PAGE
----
Justice For The American Worker – Kansas Worker’ Compensation
18TH & 19TH Century pirates, like Blackbeard……And the 19th century German “Iron” Chancellor, Otto von Bismarck, preceded the United States in the creation of a social system for the protection of injured workers. The modern workers’ compensation system owes parts of its existence to this unique parentage.
Pirates, contrary to popular myth, proved to be highly organized and entrepreneurial. Prior to their assignment to the ranks of outlaws, they were considered highly-prized allies of the government; plundering and sharing the spoils with governors of the pre-Revolutionary colonies giving them a safe port.
Bismarck, the “Iron Chancellor,” introduced “Workers’ Accident Insurance” in 1881. Phased in between 1881 and 1884, the program became the model for workers’ compensation programs in Europe and ultimately America.
Bismarck was a pragmatic leader…. and his main concerns were the unification and growth of Germany, and the protection of his position. On the top of this agenda was the creation of a social program for the protection of workers injured on the job, “A workers’ compensation program”.
America did not embrace the workers’ compensation social revolution until the 1900s. Maryland (1902), Massachusetts (1908), Montana (1909) and New York (1910) each introduced workers’ compensation statutes.
In 1911, the Kansas legislature first adopted workers’ compensation legislation. Workers’ compensation laws created a system where injured workers received a set of benefits for work-related injuries in exchange for the workers giving up their common law rights to bring a civil tort action against their employer when their injuries had been caused by the negligence of the employer.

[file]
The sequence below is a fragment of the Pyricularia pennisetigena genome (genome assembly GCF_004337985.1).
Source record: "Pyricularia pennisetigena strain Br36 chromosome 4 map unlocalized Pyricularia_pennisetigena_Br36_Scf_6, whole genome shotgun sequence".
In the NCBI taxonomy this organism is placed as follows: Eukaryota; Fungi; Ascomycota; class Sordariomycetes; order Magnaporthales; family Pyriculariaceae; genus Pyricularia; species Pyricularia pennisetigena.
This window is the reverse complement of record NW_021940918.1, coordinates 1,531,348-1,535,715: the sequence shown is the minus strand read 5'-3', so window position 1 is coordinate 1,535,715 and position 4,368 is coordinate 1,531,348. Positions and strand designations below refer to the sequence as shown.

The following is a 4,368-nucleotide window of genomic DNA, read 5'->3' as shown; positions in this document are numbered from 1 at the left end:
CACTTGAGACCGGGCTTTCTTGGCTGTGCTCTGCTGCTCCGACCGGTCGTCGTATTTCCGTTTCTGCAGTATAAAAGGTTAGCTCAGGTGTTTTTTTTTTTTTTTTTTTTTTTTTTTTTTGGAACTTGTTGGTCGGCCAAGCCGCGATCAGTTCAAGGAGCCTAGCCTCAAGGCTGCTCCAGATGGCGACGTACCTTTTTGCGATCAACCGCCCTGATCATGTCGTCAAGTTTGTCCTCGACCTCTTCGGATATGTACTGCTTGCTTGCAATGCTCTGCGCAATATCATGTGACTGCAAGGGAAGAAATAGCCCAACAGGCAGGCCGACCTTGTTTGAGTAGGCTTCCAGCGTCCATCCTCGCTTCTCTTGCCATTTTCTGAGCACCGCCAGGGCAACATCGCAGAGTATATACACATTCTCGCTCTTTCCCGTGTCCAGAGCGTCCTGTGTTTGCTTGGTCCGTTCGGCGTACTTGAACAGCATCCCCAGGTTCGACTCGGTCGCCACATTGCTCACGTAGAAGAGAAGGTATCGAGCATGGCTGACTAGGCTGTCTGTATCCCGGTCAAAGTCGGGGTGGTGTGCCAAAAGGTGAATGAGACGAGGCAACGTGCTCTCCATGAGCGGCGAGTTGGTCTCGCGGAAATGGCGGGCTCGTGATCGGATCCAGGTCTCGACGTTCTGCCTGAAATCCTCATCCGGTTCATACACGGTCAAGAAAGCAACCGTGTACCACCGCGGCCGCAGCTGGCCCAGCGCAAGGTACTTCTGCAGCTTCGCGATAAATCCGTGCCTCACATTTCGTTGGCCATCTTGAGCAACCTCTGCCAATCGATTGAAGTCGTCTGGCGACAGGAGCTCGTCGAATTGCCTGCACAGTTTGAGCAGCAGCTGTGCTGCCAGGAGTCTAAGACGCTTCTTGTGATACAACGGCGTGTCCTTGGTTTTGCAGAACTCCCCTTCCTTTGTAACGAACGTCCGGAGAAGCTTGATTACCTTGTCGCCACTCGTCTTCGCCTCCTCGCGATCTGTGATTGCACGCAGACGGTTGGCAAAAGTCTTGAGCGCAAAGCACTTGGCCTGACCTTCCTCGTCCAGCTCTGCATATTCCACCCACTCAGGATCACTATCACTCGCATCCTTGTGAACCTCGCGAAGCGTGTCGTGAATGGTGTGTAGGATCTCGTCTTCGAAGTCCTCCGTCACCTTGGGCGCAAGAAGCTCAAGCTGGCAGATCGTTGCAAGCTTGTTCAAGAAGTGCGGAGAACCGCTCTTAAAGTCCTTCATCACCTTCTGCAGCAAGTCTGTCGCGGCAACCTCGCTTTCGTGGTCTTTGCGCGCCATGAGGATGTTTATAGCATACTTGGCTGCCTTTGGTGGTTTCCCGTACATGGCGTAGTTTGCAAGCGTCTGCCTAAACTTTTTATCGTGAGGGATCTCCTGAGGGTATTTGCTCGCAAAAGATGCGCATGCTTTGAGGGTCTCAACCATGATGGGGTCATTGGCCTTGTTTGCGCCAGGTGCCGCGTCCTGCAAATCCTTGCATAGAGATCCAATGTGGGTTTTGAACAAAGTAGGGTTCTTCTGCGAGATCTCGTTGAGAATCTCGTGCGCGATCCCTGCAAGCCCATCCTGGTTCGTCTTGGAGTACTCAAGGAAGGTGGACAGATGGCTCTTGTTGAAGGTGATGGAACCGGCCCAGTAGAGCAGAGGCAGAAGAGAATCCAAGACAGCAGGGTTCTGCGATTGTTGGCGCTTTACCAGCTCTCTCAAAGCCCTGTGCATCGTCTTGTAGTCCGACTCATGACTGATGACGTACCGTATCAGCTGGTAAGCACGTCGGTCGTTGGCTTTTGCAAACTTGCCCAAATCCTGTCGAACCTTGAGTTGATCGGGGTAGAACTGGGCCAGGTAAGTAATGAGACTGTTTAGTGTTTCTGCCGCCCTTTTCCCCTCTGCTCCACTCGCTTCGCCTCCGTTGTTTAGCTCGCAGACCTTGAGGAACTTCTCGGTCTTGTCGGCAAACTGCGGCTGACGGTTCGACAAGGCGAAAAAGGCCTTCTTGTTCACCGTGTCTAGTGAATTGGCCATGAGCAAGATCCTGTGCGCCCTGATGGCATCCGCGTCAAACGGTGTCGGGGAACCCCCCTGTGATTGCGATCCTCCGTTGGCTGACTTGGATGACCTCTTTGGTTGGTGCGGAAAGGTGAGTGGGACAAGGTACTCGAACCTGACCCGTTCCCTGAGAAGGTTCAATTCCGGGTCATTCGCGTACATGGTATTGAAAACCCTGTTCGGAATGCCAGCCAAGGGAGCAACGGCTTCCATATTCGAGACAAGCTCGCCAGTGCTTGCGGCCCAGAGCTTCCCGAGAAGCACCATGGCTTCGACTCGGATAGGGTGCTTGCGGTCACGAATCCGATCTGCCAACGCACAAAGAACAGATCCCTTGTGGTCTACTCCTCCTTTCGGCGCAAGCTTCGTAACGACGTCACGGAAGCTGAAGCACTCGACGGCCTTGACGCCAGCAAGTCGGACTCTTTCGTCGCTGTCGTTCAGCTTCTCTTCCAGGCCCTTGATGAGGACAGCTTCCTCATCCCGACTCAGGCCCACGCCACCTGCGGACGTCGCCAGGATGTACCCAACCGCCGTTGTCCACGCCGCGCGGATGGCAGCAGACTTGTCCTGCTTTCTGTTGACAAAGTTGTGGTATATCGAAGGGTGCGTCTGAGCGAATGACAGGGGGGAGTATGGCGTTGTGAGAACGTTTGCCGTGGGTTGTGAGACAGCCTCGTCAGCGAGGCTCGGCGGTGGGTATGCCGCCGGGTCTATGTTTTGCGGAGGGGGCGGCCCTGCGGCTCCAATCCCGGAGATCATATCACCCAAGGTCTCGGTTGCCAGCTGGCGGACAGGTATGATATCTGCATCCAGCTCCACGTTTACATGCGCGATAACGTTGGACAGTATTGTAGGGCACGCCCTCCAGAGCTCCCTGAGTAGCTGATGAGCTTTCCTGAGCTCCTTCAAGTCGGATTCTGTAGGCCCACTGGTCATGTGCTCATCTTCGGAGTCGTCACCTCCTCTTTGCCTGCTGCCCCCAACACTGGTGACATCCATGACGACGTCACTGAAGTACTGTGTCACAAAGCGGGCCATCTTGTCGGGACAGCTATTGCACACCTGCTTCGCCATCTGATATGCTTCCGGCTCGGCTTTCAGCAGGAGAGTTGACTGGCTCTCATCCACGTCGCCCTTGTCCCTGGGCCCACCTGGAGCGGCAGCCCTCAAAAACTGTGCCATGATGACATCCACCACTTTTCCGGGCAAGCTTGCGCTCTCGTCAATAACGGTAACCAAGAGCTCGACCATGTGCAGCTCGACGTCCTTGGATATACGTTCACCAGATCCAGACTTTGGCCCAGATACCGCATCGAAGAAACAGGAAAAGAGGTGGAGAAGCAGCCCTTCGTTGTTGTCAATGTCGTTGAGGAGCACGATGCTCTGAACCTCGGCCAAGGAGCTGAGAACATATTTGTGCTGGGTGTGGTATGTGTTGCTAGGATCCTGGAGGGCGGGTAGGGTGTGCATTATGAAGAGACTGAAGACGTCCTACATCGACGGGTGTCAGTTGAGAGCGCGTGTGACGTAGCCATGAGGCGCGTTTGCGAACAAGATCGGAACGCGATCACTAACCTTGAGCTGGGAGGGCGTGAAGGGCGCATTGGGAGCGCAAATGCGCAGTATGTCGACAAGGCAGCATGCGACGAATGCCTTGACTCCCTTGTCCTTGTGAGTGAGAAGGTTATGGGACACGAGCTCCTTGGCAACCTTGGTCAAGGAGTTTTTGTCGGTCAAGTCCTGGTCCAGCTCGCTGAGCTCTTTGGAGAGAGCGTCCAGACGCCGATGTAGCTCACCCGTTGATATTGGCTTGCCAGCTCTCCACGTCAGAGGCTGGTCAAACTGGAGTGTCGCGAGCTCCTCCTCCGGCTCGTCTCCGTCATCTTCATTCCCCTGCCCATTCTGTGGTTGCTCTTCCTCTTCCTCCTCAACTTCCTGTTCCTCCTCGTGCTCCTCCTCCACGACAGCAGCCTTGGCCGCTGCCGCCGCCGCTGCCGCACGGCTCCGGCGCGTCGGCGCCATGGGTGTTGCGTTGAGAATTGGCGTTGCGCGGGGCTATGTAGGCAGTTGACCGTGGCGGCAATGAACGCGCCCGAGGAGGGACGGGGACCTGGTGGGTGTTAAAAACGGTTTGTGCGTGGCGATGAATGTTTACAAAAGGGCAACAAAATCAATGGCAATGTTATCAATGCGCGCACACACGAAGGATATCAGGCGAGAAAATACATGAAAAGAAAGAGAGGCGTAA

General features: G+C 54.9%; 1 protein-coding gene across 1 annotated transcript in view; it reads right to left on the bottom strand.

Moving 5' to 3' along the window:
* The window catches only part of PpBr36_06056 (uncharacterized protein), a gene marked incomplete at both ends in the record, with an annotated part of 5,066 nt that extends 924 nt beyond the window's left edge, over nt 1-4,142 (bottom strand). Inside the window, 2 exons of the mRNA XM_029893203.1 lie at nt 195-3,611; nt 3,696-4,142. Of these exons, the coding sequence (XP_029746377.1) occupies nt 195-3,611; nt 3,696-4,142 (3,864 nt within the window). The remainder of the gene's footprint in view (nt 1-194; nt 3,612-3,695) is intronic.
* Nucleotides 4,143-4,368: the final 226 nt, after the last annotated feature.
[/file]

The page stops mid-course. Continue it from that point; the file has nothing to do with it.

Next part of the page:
Unfortunately, in Kansas, nearly since the onset of the establishment of workers’ compensation laws, the Kansas legislature has continuously limited or eroded workers’ benefits in favor of pro-employer legislation.
Since 1991, significant amendments have been made to the Kansas Workers’ Compensation Act restricting benefits even further. The straw that broke the camel’s back, which led to a landmark case of Pardo v. UPS, was when the Kansas legislature mandated the use of the “American Medical Association Guides to the Evaluation of Permanent Impairment Sixth Edition” in order to decide levels of permanent impairment, therefore, affecting workers’ compensation values effective January 1, 2015.
Prior to January 1, 2015, Kansas had mandated the use of the “American Medical Association Guides to the Evaluation of Permanent Impairment Fourth Edition”. There are significant and major differences between the “American Medical Association Guides to the Evaluation of Permanent Impairment “Sixth” Edition and the “Fourth” Edition.”
On March 18, 2015, Francisco Pardo, a long-term employee of UPS, injured his shoulder on the job. Francisco had injured that same shoulder two years prior. This injury became the basis of this landmark legal decision in worker compensation laws that apply in Kansas.
On June 1, 2018, the Kansas Court of Appeals ruled in the Pardo v. UPS case regarding the constitutionality of the statute allowing for the use of the “American Medical Association (AMA) Guides, Sixth Edition”, when determining permanent impairment of function on scheduled injuries with prior impairment.
The court found “that the part of the statute pertaining to the use of the AMA Guides, 6th Edition for determining impairment for injuries after January 1, 2015 to be unconstitutional” …… since Pardo was prohibited from recovering an award for his permanent partial disability from a new and distinct work-related injury.
In this Insider Exclusive “Justice in America” Network TV Special, our news team visits with Francisco Pardo, his attorney Keith Mark, Kris Kobach, Kansas’s Sec of State, and Kansas’s Republican Gubernatorial Nominee, in Kansas City, Kansas to discuss this landmark victory for Kansas workers’
You can reach Keith Mark @ https://markandburkhead.com/attorneys/keith-mark/ or (913) 677-1010